It is possible to accomplish this without fully coded customer journey maps. However, for a sustained customer experience planning process, there are advantages to overlaying frictions and pain points from research directly onto coded customer journeys, including the provision of evidence sets required for business cases for investment in innovation.

Pillar 3: Proactive CX trendscape and intelligence gathering

Insights gathered from customers about the customer journey which make up your CX will not be collected in a vacuum. Whilst the subject of the customer research is your CX and the related pain points and frictions, their experience of your CX, also occurs against a backdrop of current CX best practice or emerging trends which your customers find compelling. They’ll often say, ‘Why can’t it just be like it is on the Nationwide app?’, or ‘It should be as easy as booking a delivery slot on Ocado?’, or even, ‘I used to get a notification for this type of thing, when I had my Infiniti SUV. Can’t it be like that?’.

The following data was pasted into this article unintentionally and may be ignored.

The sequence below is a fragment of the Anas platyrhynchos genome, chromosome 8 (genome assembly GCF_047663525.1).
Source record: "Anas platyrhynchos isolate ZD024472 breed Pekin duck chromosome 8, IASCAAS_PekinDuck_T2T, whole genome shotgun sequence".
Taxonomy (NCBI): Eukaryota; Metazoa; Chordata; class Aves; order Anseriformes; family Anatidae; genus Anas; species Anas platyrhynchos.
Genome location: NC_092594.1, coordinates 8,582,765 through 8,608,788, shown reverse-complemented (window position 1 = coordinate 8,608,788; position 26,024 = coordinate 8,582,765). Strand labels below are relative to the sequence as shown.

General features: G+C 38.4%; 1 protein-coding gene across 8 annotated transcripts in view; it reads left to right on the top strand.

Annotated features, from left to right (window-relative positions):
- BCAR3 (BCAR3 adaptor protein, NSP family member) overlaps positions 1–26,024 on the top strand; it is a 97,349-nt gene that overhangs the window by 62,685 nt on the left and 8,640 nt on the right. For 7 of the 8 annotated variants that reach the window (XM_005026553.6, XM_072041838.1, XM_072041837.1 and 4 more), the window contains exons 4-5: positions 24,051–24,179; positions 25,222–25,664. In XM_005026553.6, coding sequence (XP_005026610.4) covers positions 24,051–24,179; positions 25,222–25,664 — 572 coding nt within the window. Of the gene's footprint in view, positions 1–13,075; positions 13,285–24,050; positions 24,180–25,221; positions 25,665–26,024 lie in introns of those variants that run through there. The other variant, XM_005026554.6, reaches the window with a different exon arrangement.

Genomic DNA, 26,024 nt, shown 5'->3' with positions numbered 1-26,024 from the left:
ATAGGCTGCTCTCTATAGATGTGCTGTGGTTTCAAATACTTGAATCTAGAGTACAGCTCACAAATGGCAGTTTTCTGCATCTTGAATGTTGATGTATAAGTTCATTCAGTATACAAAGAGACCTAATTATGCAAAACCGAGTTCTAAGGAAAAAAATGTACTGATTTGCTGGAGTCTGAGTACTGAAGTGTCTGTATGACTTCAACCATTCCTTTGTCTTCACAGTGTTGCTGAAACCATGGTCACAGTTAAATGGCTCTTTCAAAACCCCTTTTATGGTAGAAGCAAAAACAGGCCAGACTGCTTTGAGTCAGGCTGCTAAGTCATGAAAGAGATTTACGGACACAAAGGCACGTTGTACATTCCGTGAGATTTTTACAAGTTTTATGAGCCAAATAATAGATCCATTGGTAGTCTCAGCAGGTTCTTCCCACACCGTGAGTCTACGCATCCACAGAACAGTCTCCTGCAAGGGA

That is one of the reasons why there is a requirement for a role for a team member within the CX planning process to build and maintain an up-to-date map of CX trends inside your industry and beyond. Critically analyse companies that are ‘born digital’ which may be outside of your industry, such as pure play direct-to-consumer brands or platforms. A ‘butterfly collection’ of compelling experiences should be assembled and openly discussed with decision-makers to depict trends and the realms of possibility.